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    Don't get a job! Start your own business, work hard and you'll make way more money.
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    Karim brah, not every1 is motivated by ca$h primarily...
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    (Original post by k3ro)
    I had a 'money is the most important thing' mindset for a long time. I recently realised that doing something you're passionate about and enjoying how you spend your life is more important than, say, spending your entire life doing something you hate (but for a lot of money).

    In short, happiness > money
    What is happiness?

    What method do you use to reconcile a source of happiness with earning potential. How can you be happy earning less than what you can stand to earn. Seemingly seems like a loss of efficiency. Especially given one worked hard to achieve good grades, get to university etc.. Do you factor in personal well-being, family background, necessity to provide?
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    Would never work for under £50k lol that's poverty time, but I would certainly much rather do something I genuinely enjoy and make £100k vs. say becoming an investment banker and making £300k but hating my job. Now adjust that £100k figure depending on how much each person feels they need to live a good life, and you have your answer I think
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    (Original post by Adipoptosis)
    Don't get a job! Start your own business, work hard and you'll make way more money.
    Approximately 90% of businesses fail. The probabilities are heavily swayed against you.

    (Original post by Dima-Blackburn)
    Karim brah, not every1 is motivated by ca$h primarily...
    But it is a fundamental source of motivation, especially for those able enough to see the benefits.
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    (Original post by bertstare)
    Would never work for under £50k lol that's poverty time, but I would certainly much rather do something I genuinely enjoy and make £100k vs. say becoming an investment banker and making £300k but hating my job. Now adjust that £100k figure depending on how much each person feels they need to live a good life, and you have your answer I think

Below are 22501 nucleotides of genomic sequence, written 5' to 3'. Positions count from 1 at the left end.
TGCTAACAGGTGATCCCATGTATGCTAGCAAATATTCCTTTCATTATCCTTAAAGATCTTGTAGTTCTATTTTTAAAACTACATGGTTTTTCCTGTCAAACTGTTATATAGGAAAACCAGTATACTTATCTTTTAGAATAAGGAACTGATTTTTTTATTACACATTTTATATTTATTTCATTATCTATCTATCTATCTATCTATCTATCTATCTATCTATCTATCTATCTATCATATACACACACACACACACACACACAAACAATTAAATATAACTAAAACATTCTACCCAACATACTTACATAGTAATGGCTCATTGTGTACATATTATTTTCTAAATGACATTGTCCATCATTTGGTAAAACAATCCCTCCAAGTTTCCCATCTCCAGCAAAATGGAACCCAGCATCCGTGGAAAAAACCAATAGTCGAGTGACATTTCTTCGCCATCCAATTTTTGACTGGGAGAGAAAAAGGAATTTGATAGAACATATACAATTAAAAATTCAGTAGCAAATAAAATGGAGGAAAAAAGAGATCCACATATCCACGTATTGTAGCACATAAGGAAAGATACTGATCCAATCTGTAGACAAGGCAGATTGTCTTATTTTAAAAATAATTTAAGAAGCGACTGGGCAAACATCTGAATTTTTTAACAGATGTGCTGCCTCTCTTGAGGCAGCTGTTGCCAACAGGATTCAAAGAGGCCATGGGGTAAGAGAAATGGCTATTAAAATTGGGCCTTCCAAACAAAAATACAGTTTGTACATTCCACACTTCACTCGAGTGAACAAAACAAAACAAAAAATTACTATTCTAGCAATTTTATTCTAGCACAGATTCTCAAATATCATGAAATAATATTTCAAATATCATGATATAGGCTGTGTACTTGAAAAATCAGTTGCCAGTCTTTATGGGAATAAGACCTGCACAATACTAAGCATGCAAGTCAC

Very optimistic lifestyle. What do you plan to do as a career?
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    (Original post by Anonynous)
    Approximately 90% of businesses fail. The probabilities are heavily swayed against you.
    .
    Well yea, no risk, no reward.

    All roads are risky in a sense, its just not obvious.

    Say I got 5As at A-level, double first from Cambridge, the chances of me earning £1m first 5 years after graduating are absolutely minute, probably 0%. So a huge amount of effort and a relatively modest salary for most people. I consider this a risky approach too.
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    (Original post by Anonynous)
    What is happiness?

    What method do you use to reconcile a source of happiness with earning potential. How can you be happy earning less than what you can stand to earn. Seemingly seems like a loss of efficiency. Especially given one worked hard to achieve good grades, get to university etc.. Do you factor in personal well-being, family background, necessity to provide?
    Efficiency? Life isn't some kind of race to earn money.
    I don't get your views mate. How can anyone only care about money. Surely its a balance between many factors, no?

    An existence based on the accumulation of material wealth is a very superficial one. You find many people choose their jobs based on how much they enjoy it, and how much they can contribute to a specific cause which they choose to dedicate themselves to - be it health care, humanitarianism, teaching the next generation of children to be good and successful people, providing support to people that need it etc.

    If you have enough money in life to be happy, and afford all that you need, then why should earnings matter any more than that?
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    (Original post by Dima-Blackburn)
    Karim brah, not every1 is motivated by ca$h primarily...
    (Original post by Anonynous)